by Brenda Rascon
Preparing an initial marketing authorization application (MAA) for a biologic is both a journey and an elephant (more on that in a bit) that requires what is perhaps the greatest resource in any organization: people. There are necessary tools to make an initial MAA a success. However, given that regulatory approval procedures for biologics alone can take a year-and-a-half, the MAA preparation involves a great deal of commitment. Therefore, without a committed group of individuals or a sense of ownership, the MAA can be a daunting and nearly impossible endeavor.
So, we have established that committed people are a necessity to make this work. But back to the point about the elephant. The MAA product dossier can range anywhere between 30,000 to 100,000 pages in size; therefore, the elephant is large. Once, upon embarking on a MAA for a biological product, a thoughtful boss asked me, “How do you eat an elephant?” He was referencing the Desmond Tutu quote, which says you must do it one bite at a time. Both he and Mr. Tutu were right. You need people who know how to eat the elephant working in concert with one another.
Planning with purpose
When confronted with “the elephant” for a biological product, you first need to create a MAA content plan and identify which sections of the eCTD can be started first and which may need to wait for receipt of incoming data. This is important because all programs have gaps to fill and are rarely in possession of all required data for a regulatory filing of this degree. As a result, the schedule of arrival of data—be that CMC, non-clinical, or clinical—will inform the content plan and will drive the creation of mitigation plans for late incoming data. This approach lends itself naturally to an efficient staggering of the writing, review, editing and finalization, and publishing of individual documents, ensuring there are no additional (there will always be unforeseen challenges) bottlenecks at the end.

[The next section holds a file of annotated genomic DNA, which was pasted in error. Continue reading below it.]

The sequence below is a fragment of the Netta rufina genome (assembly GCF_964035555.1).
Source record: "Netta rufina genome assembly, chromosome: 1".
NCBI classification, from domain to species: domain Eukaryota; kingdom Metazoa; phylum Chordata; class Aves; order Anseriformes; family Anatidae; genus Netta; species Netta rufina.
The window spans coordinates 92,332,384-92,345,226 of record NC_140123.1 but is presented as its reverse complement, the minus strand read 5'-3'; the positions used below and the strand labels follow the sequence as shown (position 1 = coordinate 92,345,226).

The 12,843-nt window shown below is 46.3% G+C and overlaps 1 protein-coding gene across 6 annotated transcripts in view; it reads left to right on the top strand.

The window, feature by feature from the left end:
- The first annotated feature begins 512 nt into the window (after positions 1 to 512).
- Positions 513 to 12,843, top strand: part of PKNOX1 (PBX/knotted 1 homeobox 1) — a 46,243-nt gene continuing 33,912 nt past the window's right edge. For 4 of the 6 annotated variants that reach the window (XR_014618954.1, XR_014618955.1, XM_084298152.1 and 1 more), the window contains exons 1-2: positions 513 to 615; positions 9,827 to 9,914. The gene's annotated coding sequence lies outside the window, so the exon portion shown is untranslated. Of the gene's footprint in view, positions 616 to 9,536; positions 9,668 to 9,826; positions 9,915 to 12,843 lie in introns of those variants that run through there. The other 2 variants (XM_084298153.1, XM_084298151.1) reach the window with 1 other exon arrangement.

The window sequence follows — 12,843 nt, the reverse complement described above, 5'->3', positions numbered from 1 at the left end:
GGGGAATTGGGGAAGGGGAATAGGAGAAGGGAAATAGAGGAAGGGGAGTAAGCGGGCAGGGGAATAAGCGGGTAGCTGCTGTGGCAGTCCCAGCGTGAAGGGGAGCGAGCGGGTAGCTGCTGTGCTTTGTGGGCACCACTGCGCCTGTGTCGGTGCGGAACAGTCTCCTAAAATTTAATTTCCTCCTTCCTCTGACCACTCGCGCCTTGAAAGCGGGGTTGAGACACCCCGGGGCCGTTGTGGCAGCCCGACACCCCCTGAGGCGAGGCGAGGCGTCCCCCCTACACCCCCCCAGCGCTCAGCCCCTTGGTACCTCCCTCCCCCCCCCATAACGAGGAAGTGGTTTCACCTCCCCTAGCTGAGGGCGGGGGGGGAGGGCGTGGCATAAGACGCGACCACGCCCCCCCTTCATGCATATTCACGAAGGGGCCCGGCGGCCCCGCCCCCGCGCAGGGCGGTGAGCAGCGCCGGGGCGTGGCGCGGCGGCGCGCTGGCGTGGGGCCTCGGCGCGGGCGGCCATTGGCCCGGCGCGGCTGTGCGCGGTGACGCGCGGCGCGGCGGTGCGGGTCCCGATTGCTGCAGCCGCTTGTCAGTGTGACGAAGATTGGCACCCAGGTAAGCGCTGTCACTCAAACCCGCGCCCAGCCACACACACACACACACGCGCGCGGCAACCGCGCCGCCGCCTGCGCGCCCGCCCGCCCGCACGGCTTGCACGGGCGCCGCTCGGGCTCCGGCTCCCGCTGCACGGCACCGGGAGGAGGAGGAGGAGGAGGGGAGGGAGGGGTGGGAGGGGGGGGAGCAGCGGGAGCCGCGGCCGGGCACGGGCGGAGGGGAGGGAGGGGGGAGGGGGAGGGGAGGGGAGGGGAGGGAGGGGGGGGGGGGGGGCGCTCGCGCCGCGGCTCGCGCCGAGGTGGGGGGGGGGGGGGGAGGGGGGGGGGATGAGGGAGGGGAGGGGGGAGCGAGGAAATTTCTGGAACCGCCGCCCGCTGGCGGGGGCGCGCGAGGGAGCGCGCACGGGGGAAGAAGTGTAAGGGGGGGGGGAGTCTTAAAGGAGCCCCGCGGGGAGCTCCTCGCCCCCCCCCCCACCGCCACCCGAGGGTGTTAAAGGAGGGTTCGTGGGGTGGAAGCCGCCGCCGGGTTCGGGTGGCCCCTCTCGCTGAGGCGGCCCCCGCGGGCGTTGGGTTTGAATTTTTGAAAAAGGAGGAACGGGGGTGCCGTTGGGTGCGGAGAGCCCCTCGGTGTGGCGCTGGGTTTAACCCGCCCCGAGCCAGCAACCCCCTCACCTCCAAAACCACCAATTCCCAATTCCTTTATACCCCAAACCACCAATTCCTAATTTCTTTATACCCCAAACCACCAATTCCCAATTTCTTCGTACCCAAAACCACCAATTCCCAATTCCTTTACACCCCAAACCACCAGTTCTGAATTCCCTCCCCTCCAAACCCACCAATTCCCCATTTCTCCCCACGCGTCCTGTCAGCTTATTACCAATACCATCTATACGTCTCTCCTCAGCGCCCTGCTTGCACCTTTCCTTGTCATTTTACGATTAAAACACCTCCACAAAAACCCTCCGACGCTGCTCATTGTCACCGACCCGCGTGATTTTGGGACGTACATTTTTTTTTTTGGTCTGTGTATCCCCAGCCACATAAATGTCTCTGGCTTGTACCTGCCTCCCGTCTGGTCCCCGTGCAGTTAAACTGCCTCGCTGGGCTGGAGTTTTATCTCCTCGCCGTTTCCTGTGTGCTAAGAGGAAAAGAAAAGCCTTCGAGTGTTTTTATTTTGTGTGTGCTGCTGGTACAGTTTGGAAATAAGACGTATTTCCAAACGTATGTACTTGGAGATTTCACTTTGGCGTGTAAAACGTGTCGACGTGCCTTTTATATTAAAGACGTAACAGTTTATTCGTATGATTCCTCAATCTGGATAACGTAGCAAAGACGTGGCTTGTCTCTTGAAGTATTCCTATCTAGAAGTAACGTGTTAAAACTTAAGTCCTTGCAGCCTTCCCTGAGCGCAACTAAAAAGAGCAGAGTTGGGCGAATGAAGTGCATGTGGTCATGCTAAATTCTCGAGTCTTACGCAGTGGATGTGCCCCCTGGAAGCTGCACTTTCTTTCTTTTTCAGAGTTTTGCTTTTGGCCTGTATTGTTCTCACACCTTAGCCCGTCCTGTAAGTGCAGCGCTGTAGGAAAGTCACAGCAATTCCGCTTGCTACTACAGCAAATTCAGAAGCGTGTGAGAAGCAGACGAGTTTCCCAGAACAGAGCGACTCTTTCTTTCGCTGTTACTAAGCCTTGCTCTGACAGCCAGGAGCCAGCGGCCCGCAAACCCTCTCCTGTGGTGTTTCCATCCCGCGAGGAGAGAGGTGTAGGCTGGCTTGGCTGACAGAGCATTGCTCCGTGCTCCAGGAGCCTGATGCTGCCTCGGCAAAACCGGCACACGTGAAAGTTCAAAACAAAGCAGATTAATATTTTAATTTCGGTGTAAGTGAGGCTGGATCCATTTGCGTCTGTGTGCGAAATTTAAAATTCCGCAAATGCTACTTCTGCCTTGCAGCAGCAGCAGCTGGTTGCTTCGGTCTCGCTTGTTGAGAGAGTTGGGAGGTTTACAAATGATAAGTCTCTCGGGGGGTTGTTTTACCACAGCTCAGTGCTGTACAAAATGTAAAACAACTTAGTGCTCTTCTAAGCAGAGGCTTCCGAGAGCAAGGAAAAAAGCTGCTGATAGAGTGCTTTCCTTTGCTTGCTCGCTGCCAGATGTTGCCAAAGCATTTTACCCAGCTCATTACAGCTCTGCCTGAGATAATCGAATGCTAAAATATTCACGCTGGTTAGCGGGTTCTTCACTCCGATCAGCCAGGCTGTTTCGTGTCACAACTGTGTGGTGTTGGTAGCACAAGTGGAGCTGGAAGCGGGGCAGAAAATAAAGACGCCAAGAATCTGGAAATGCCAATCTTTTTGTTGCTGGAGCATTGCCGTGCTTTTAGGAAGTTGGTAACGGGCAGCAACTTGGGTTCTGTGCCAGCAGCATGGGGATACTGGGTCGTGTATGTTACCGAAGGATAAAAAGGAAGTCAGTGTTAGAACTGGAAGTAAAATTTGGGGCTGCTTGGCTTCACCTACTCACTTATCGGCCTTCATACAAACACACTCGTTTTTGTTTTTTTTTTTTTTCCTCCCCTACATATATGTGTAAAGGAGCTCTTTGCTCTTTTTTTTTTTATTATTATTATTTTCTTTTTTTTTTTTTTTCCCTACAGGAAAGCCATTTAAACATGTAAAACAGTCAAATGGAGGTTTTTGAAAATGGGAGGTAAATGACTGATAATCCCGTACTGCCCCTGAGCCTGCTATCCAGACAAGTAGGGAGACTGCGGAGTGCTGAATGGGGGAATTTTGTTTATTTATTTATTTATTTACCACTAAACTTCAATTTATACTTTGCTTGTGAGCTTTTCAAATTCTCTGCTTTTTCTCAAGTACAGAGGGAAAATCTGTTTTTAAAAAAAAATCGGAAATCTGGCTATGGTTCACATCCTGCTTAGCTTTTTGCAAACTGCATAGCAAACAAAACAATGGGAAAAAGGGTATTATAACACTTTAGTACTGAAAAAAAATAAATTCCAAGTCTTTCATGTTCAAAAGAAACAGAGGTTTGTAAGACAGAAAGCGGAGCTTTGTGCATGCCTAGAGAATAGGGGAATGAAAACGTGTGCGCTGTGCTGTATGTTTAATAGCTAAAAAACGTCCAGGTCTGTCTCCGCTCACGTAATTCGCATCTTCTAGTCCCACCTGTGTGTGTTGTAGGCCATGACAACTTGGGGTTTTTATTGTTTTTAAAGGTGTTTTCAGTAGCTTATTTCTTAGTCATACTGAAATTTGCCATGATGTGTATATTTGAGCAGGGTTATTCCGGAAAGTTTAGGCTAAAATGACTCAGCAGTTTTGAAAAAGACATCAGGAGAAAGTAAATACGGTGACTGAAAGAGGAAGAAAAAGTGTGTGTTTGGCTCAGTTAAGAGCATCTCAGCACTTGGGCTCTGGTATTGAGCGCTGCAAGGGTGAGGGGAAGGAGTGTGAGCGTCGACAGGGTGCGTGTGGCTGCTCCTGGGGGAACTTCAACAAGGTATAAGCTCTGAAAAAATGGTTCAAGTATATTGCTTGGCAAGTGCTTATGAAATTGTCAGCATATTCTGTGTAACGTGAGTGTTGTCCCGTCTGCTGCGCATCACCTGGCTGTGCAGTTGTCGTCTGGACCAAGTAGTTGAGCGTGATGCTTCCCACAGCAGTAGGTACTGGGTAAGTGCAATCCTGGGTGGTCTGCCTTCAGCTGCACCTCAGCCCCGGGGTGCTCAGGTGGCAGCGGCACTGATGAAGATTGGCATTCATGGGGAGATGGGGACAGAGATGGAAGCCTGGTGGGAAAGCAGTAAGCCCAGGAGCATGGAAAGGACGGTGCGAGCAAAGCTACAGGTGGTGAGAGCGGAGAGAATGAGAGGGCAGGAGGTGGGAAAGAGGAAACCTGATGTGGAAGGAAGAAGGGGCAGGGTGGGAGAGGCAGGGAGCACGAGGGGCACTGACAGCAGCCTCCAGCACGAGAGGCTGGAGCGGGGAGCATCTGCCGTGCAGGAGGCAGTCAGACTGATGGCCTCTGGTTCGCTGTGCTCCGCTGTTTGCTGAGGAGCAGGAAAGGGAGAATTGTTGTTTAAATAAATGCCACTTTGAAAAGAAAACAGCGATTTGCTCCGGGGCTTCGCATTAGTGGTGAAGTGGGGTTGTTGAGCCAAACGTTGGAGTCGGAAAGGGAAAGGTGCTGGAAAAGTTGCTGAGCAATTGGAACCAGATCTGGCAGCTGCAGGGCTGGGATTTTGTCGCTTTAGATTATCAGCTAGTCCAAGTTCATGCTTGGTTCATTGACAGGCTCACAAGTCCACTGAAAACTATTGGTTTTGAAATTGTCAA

For the creation of a content plan, it is essential to assign an owner to each document and to track all stages of the MAA preparation process: writing, review, editing and finalization, and publishing dispatch dates. Without ownership, there will be nothing to manage, track, or finalize.
Once the content plan is in place, it should be used to evaluate internal resources and to inform decisions about whether outsourcing is needed for the initial MAA submission or future regulatory work, e.g., response preparation, labeling, and launch materials. If external vendors are needed, it is important to evaluate several early on prior to the start of MAA preparation.
Project management and coordination
Eating the elephant requires people of diverse expertise. Therefore, cross-functional teams are a necessity. Of equal importance is to assign an empowered leader who has oversight of the project and providers, and who can coordinate tasks across functions and keep team members engaged in the entire process. This will create cohesion, an awareness of project needs, and will ensure team members are available to provide input during submission finalization and during agency requests for information.
A meeting to “kick-off” the MAA preparation is a pre-requisite for the dual purpose of team engagement and to ensure there is basic understanding of the regulatory procedure and the submission preparation process. In addition, there should be tools in place, e.g., submission tracker per module, to give all team members an overview of the project progress and its status.
Clear writing and messaging